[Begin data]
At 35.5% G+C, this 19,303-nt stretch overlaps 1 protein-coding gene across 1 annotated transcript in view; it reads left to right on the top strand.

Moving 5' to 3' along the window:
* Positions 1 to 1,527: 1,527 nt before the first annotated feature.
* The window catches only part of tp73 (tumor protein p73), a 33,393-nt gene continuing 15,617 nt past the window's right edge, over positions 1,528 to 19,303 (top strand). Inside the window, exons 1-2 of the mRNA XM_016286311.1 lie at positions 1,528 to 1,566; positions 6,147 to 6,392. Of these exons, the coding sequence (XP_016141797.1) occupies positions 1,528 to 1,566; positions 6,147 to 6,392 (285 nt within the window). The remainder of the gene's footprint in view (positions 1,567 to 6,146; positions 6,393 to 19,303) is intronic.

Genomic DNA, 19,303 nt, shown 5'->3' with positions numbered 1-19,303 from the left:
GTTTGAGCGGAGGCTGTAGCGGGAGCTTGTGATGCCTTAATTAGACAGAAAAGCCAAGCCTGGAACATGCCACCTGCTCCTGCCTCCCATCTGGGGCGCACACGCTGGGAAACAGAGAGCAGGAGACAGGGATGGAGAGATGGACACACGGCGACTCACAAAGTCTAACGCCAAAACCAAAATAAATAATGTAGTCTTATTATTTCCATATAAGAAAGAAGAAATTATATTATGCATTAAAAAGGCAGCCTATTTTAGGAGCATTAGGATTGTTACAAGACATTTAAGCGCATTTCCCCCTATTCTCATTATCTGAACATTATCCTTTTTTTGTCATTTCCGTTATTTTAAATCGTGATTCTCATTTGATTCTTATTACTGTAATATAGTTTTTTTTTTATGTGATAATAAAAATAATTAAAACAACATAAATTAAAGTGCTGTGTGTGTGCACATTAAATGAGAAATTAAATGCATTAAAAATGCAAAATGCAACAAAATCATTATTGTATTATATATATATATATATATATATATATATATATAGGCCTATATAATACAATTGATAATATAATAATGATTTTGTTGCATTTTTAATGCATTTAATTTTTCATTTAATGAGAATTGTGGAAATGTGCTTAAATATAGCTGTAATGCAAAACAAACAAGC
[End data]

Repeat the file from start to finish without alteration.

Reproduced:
At 35.5% G+C, this 19,303-nt stretch overlaps 1 protein-coding gene across 1 annotated transcript in view; it reads left to right on the top strand.

Moving 5' to 3' along the window:
* Positions 1 to 1,527: 1,527 nt before the first annotated feature.
* The window catches only part of tp73 (tumor protein p73), a 33,393-nt gene continuing 15,617 nt past the window's right edge, over positions 1,528 to 19,303 (top strand). Inside the window, exons 1-2 of the mRNA XM_016286311.1 lie at positions 1,528 to 1,566; positions 6,147 to 6,392. Of these exons, the coding sequence (XP_016141797.1) occupies positions 1,528 to 1,566; positions 6,147 to 6,392 (285 nt within the window). The remainder of the gene's footprint in view (positions 1,567 to 6,146; positions 6,393 to 19,303) is intronic.

Genomic DNA, 19,303 nt, shown 5'->3' with positions numbered 1-19,303 from the left:
GTTTGAGCGGAGGCTGTAGCGGGAGCTTGTGATGCCTTAATTAGACAGAAAAGCCAAGCCTGGAACATGCCACCTGCTCCTGCCTCCCATCTGGGGCGCACACGCTGGGAAACAGAGAGCAGGAGACAGGGATGGAGAGATGGACACACGGCGACTCACAAAGTCTAACGCCAAAACCAAAATAAATAATGTAGTCTTATTATTTCCATATAAGAAAGAAGAAATTATATTATGCATTAAAAAGGCAGCCTATTTTAGGAGCATTAGGATTGTTACAAGACATTTAAGCGCATTTCCCCCTATTCTCATTATCTGAACATTATCCTTTTTTTGTCATTTCCGTTATTTTAAATCGTGATTCTCATTTGATTCTTATTACTGTAATATAGTTTTTTTTTTATGTGATAATAAAAATAATTAAAACAACATAAATTAAAGTGCTGTGTGTGTGCACATTAAATGAGAAATTAAATGCATTAAAAATGCAAAATGCAACAAAATCATTATTGTATTATATATATATATATATATATATATATATATATAGGCCTATATAATACAATTGATAATATAATAATGATTTTGTTGCATTTTTAATGCATTTAATTTTTCATTTAATGAGAATTGTGGAAATGTGCTTAAATATAGCTGTAATGCAAAACAAACAAGC